‘Ek Main…’ is a romantic movie but more than that,it’s a coming-of-age film. The story of a guy who has never done anything by himself. From the day he was born,his parents decided everything for him including his job,his hobbies,everything. He’s gone through life like a robot as per his parents’ wishes,and never questioned it. And then he meets this one girl who shows him what he’s been missing out on. This girl,when he meets her,is at a dead end without a job or money but very cheerful and optimistic that things will eventually work out. During the course of them spending time together,she changes his perspective.

We just spoke about your preparations for ‘Matru Ki Bijli…’ What was the process like for this one?

There’s no real difference in the process when you shoot a masala film as opposed to let’s say a more eclectic one,but a lot depends on the director and the script. I am someone who likes to do prep work and rehearsals with my director.

‘Ek Main…’ is a romantic film but it is not a love story. There is a very strong emotional ground. He is a guy who does not realise his life is empty. He does not say what he is thinking. A guy who will not smile,who will not tell you that he is angry or upset. Everything is tightly held inside him so how do you convey all this to the audience?

Tricky! So how did you go about trying to convey it?

There are a lot of tricks that help you,but so much depends on the team that you are working with—from the production design—the colours that they surround you with to the costume design—this guy is always in blues and grays or blacks,shades that drag you down. I told my costume designer to make my clothes one size small because this guy is actually not comfortable with himself. I wanted to bring his discomfort to fore. It gives you a certain body language,a certain movement. And I played the scene in a way that the lines that I say and my actions,appear conflicted.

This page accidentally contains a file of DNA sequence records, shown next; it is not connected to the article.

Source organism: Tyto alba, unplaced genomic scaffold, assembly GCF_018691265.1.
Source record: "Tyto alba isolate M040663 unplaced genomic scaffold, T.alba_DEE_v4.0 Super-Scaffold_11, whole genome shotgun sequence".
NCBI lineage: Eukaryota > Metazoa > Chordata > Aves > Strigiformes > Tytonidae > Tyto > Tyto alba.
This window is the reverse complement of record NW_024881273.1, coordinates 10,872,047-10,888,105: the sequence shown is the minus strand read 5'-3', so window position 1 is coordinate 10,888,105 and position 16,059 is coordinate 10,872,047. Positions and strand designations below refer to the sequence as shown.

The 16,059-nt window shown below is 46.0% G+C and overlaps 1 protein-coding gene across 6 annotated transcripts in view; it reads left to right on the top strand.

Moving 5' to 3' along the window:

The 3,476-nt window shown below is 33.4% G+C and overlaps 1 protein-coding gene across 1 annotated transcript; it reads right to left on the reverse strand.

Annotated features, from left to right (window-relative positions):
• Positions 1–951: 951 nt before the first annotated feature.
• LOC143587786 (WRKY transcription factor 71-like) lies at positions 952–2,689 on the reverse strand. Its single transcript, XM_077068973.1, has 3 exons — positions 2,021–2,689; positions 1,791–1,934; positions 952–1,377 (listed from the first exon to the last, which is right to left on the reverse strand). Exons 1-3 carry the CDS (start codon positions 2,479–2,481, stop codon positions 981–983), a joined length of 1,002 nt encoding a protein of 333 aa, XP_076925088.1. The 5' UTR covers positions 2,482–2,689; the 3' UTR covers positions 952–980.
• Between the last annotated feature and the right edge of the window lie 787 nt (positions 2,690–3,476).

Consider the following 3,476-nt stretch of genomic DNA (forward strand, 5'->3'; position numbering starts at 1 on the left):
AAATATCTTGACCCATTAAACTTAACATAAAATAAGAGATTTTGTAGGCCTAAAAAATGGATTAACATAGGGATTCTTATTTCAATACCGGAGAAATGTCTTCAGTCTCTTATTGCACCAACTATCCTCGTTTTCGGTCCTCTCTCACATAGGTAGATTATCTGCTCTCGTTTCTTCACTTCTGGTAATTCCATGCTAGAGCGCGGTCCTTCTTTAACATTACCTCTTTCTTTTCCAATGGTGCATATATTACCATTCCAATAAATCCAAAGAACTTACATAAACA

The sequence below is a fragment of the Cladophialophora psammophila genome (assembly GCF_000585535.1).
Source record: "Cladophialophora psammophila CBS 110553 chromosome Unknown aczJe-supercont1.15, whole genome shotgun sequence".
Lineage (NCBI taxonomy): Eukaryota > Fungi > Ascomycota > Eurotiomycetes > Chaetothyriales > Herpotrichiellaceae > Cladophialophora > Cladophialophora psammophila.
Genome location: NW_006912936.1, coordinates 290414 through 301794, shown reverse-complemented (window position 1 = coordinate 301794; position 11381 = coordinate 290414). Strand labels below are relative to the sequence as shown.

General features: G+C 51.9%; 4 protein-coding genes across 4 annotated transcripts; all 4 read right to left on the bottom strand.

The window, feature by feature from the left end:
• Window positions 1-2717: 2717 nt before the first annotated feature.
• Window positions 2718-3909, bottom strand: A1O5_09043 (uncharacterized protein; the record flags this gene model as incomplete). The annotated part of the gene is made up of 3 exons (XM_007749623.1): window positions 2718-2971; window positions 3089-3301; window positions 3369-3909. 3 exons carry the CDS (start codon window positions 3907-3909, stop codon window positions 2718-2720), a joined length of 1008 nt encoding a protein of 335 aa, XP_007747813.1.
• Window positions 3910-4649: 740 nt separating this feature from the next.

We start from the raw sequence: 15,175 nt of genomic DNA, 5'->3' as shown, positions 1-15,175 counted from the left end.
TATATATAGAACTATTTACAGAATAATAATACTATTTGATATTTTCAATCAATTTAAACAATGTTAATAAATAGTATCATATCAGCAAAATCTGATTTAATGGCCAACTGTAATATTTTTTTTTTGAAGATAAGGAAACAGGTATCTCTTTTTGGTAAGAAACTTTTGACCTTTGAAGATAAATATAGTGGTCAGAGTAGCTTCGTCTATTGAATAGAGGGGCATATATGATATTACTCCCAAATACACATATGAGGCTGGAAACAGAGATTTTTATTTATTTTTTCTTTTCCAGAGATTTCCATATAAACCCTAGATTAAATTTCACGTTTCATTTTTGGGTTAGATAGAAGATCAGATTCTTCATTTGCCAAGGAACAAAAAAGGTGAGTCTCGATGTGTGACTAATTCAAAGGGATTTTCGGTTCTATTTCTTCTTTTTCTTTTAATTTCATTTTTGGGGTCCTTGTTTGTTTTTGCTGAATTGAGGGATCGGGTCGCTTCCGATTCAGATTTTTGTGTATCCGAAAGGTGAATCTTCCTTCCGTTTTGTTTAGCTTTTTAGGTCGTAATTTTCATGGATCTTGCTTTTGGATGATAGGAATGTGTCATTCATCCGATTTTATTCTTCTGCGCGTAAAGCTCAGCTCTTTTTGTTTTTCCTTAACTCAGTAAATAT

And you got to act opposite the powerhouse performer Kareena Kapoor! How was that?

As an actor I have always admired her. There’s something about her when you watch her on screen — you can’t take your eyes off her. It’s like,I want to know what she’s doing and to see that first-hand in life,before you,is amazing. When you are shooting,saying the lines,you know how the scene is going . And then you start having fun with it. With Kareena that feeling would come very early on and very often. It’s a bit like playing tennis —she hits the ball and then I hit the ball and both of us keep it going.

Reportedly,your dancing skills stand much improved. Comment.

In ‘I Hate Luv Storys’,I got better at it. From the time that I shot the ‘Madhubala’ song in ‘Mere Brother…’ I know that with each song I have got better. I know it in the amount of rehearsals that it takes me. Earlier on,it would take me a week,now hardly a day or two. It’s also evident when I watch it on screen.

Would you say that dancing skills are a must for a Hindi film hero?

Eventually dance is a natural part of our core cinema. We should not be in a hurry to do away with it. It is what makes Indian films Indian.

What about the ongoing debate on what is a quintessential Hindi film?

To a lot of filmmakers,moving ahead means Hollywood,which has developed its own language of cinema,unique to their culture. You don’t see Russian or Japanese filmmakers rushing to change their cinema. Why should we? Indian films are unique to our culture with their own cinematic grammar. Also movies like ‘Dabangg’ and ‘3 Idiots’ are the ones rewriting box-office history rather than those acting all fancy and Hollywood and going in different directions.

At a technical level-cinematography,post-production— we are reaching pretty close to international standards,something that I am in favour of. But if we are making films for Indians,then our stories have to be Indian stories even if they are niche films like ‘Dhobi Ghat’ or ‘Delhi Belly’. For that matter,even ‘Ek Main Aur Ekk Tu’ is not a single-screen film but one that caters to Indians in metros but ultimately,it is for Indians. We must not lose out on those audiences.

Any new films that you have signed on?

So far there is only Vishal sir’s film and ‘Ek Main Aur Ekk Tu’. A couple of films a year is good because it takes a lot of time and effort to make those two movies. I can’t do more than that.